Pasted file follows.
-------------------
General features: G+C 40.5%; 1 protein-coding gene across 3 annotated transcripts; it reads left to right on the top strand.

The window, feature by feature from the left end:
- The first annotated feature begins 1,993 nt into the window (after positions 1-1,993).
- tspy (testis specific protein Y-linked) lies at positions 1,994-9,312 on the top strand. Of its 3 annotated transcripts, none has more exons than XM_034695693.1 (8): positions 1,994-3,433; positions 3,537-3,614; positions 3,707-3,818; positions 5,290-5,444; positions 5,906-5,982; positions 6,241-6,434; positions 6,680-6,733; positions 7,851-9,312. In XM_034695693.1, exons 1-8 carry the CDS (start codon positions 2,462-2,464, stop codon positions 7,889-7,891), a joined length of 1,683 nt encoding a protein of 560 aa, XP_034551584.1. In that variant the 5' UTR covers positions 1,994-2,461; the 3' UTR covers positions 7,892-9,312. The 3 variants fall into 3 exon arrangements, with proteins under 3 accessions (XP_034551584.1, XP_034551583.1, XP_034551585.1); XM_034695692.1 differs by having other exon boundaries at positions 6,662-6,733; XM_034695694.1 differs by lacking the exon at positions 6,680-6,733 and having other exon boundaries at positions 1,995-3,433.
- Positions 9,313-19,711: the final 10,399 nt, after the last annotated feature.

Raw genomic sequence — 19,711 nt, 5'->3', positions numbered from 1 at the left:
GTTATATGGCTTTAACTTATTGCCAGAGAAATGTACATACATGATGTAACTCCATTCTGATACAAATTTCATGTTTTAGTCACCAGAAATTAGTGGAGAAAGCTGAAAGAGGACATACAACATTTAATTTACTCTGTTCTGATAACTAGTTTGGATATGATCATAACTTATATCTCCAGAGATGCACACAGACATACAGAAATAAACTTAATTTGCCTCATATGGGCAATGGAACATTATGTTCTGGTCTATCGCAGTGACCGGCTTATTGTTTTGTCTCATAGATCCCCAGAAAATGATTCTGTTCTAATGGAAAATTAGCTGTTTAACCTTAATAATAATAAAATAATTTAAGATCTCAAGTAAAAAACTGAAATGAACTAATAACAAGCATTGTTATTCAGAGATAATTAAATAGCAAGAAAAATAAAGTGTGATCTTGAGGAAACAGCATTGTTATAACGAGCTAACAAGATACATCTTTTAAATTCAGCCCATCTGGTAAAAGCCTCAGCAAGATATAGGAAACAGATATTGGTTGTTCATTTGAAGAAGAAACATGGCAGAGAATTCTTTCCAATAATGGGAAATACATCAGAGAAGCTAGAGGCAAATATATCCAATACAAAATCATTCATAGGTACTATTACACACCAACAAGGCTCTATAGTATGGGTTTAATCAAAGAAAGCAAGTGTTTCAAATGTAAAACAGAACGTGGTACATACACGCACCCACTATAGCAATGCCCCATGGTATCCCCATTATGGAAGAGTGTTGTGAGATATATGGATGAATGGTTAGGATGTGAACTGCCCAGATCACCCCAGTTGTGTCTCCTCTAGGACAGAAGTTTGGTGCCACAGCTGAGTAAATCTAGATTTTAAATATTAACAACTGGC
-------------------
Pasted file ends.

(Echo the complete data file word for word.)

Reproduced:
General features: G+C 40.5%; 1 protein-coding gene across 3 annotated transcripts; it reads left to right on the top strand.

The window, feature by feature from the left end:
- The first annotated feature begins 1,993 nt into the window (after positions 1-1,993).
- tspy (testis specific protein Y-linked) lies at positions 1,994-9,312 on the top strand. Of its 3 annotated transcripts, none has more exons than XM_034695693.1 (8): positions 1,994-3,433; positions 3,537-3,614; positions 3,707-3,818; positions 5,290-5,444; positions 5,906-5,982; positions 6,241-6,434; positions 6,680-6,733; positions 7,851-9,312. In XM_034695693.1, exons 1-8 carry the CDS (start codon positions 2,462-2,464, stop codon positions 7,889-7,891), a joined length of 1,683 nt encoding a protein of 560 aa, XP_034551584.1. In that variant the 5' UTR covers positions 1,994-2,461; the 3' UTR covers positions 7,892-9,312. The 3 variants fall into 3 exon arrangements, with proteins under 3 accessions (XP_034551584.1, XP_034551583.1, XP_034551585.1); XM_034695692.1 differs by having other exon boundaries at positions 6,662-6,733; XM_034695694.1 differs by lacking the exon at positions 6,680-6,733 and having other exon boundaries at positions 1,995-3,433.
- Positions 9,313-19,711: the final 10,399 nt, after the last annotated feature.

Raw genomic sequence — 19,711 nt, 5'->3', positions numbered from 1 at the left:
GTTATATGGCTTTAACTTATTGCCAGAGAAATGTACATACATGATGTAACTCCATTCTGATACAAATTTCATGTTTTAGTCACCAGAAATTAGTGGAGAAAGCTGAAAGAGGACATACAACATTTAATTTACTCTGTTCTGATAACTAGTTTGGATATGATCATAACTTATATCTCCAGAGATGCACACAGACATACAGAAATAAACTTAATTTGCCTCATATGGGCAATGGAACATTATGTTCTGGTCTATCGCAGTGACCGGCTTATTGTTTTGTCTCATAGATCCCCAGAAAATGATTCTGTTCTAATGGAAAATTAGCTGTTTAACCTTAATAATAATAAAATAATTTAAGATCTCAAGTAAAAAACTGAAATGAACTAATAACAAGCATTGTTATTCAGAGATAATTAAATAGCAAGAAAAATAAAGTGTGATCTTGAGGAAACAGCATTGTTATAACGAGCTAACAAGATACATCTTTTAAATTCAGCCCATCTGGTAAAAGCCTCAGCAAGATATAGGAAACAGATATTGGTTGTTCATTTGAAGAAGAAACATGGCAGAGAATTCTTTCCAATAATGGGAAATACATCAGAGAAGCTAGAGGCAAATATATCCAATACAAAATCATTCATAGGTACTATTACACACCAACAAGGCTCTATAGTATGGGTTTAATCAAAGAAAGCAAGTGTTTCAAATGTAAAACAGAACGTGGTACATACACGCACCCACTATAGCAATGCCCCATGGTATCCCCATTATGGAAGAGTGTTGTGAGATATATGGATGAATGGTTAGGATGTGAACTGCCCAGATCACCCCAGTTGTGTCTCCTCTAGGACAGAAGTTTGGTGCCACAGCTGAGTAAATCTAGATTTTAAATATTAACAACTGGC